THE STRATEGY USED IN THE 1990s in response to the rise of human rights commissions was to develop extensive statements defining institutional positions on a number of issues, including marriage and sexuality. But there is a growing sense in Christian higher education across Canada that this strategy is no longer effective.
“The strategy we are now employing,” explained Melanie Humphreys, President of The King’s University, and Harry Kits, Chair of its Board of Governors, “is to define ourselves as a Christian university by our mission, our statement of faith, our curriculum and our hiring of Christians. We have also developed a clear statement on inclusion to articulate the particular way that we believe a Christian university should address these issues. With this clearly defined, we commit to be engaged, to stay at the table, and to create space for dialogue on issues for which there are significant disagreement.”
These words are found in a letter sent from The King’s University to the Stated Clerk of the Christian Reformed Church’s (CRC) Classis Alberta South & Saskatchewan. It was, in part, the university’s response to a recent overture brought forth by a church in that Classis asking it to urge King’s to uphold the Scripture’s teaching on marriage, gender and sexuality as currently articulated in the CRC and to make a public statement about it.
There are many reasons beyond this overture why King’s needed a statement on inclusion. In April 2018 the university was thrust into the limelight by a couple of lengthy newspaper articles. The first was focused on the 20th anniversary of the Supreme Court decision to include sexual orientation as a protected human right in Canada. It included King’s painful history and involvement in that story and gave the impression of King’s as an unwelcoming place for LGBTQ2+ persons. The second article interviewed several gender diverse students about their experiences at King’s, demonstrating they feel safe, loved and supported there. However, some facts in the article were easily misconstrued, resulting in King’s receiving a number of letters from concerned individuals and churches. In turn, a letter of clarification signed by Humphreys went out to all CRC councils in Western Canada and Saskatchewan. It became obvious that there are strongly divergent views within King’s supporting community and the university needed to address them. Unknown to most people at the time, King’s was already working on a statement on inclusion. Finally, after almost two years of collaboration between faculty, staff, students and King’s Board of Governors, it was officially released on Nov. 19, 2018.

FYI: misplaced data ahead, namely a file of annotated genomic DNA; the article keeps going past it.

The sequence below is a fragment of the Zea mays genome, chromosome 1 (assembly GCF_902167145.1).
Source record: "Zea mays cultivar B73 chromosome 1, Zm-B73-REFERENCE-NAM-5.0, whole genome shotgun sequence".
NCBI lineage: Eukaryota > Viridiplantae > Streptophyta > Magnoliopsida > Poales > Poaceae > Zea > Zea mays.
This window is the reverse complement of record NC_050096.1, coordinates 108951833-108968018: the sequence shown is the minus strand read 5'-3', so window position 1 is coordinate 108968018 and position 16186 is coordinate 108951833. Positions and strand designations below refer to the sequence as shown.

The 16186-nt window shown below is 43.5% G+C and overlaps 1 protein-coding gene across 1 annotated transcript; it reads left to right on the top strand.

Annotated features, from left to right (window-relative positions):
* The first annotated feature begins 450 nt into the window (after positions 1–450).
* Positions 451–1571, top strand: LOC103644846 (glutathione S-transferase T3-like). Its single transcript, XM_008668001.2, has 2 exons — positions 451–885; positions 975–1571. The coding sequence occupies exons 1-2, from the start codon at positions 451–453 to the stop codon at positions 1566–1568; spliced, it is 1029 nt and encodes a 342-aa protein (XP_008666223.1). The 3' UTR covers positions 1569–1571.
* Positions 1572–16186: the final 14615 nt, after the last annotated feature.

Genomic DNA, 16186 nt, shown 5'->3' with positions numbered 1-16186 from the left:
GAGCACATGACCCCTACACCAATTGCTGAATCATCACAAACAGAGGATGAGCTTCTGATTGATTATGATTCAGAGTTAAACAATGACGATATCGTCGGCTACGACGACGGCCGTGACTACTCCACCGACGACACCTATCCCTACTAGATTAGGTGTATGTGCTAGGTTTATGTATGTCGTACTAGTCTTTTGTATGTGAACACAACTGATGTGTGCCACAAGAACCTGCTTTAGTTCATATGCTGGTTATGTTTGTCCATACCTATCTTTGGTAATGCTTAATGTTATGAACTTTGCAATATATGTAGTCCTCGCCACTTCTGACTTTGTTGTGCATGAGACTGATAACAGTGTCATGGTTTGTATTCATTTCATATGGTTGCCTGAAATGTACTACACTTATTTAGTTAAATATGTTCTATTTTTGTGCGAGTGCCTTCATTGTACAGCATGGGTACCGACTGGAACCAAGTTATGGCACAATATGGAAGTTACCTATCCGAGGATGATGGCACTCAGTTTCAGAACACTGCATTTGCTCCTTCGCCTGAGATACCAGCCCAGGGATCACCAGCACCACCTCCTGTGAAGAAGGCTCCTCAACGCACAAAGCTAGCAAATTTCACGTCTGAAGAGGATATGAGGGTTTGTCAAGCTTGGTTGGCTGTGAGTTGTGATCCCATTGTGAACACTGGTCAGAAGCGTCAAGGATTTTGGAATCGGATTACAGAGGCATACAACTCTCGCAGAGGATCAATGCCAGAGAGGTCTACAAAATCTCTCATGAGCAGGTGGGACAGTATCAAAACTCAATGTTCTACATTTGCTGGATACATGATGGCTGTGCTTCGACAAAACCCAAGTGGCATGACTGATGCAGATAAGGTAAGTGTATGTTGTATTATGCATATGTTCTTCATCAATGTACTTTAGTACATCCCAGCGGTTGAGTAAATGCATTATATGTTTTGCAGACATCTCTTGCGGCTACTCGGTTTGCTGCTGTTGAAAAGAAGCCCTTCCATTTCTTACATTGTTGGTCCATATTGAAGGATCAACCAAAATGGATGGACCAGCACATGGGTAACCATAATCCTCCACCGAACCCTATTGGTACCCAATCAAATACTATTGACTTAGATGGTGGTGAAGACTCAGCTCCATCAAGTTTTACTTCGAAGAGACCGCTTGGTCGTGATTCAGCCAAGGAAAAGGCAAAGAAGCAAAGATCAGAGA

The process of creating the statement involved more work than might be apparent upon reading it (see sidebar). There were numerous meetings, forums and workshops and extensive reading and research into websites of other Christian universities. One website that was particularly helpful, said Humphreys, was that of the University of Notre Dame whose statement on inclusion is founded on Ephesians 2:19 where none are strangers or outsiders.
Only time will tell if King’s statement on inclusion will appease those primarily concerned about its views related to LGBTQ2+ persons about which the statement does not make specific reference. Rather, the statement is intended to include all persons, regardless of colour, gender, religion, ethnicity, sexual orientation, social or economic class, disabilities or other special needs. It includes students like Prabhjot (Prabh) Singh, a second-year student at The King’s University.
Born in India, Singh’s parents moved to Dubai when he was five years old. A practicing Sikh who prays weekly at a Sikh temple, Singh initially chose to attend King’s for practical reasons. He desired small classes and one on one opportunities with professors, but King’s was also the first to accept his application at a time when his current student visa was close to expiring. Although worried at the time about how he would be accepted and included at a Christian university, he now has nothing but praise and gratitude to express. He has many close friends and was invited to the home of one of them over Christmas break.
“I really like it here at King’s,” said Singh. “It’s a small community of people that are very loving and always willing to help one another. Coming from a different cultural background, people here have accepted me for who I am and in fact want to know more about me such as where I am from and about my goals and ambitions just so they can understand me better. This gives me a sense of belonging and feeling welcomed.”
As the denomination that founded and supports The King’s University still wrestles with how to respond to LGBTQ2+ members, King’s reminds us it is a school, not a church.
“We believe that the role of a Christian university is to engage in discussions on important topics and challenging issues, not to take political or doctrinal positions,” said its Board Chair. About the newly released statement on inclusion, President Humphreys says it in a nutshell: “All are welcome here.”
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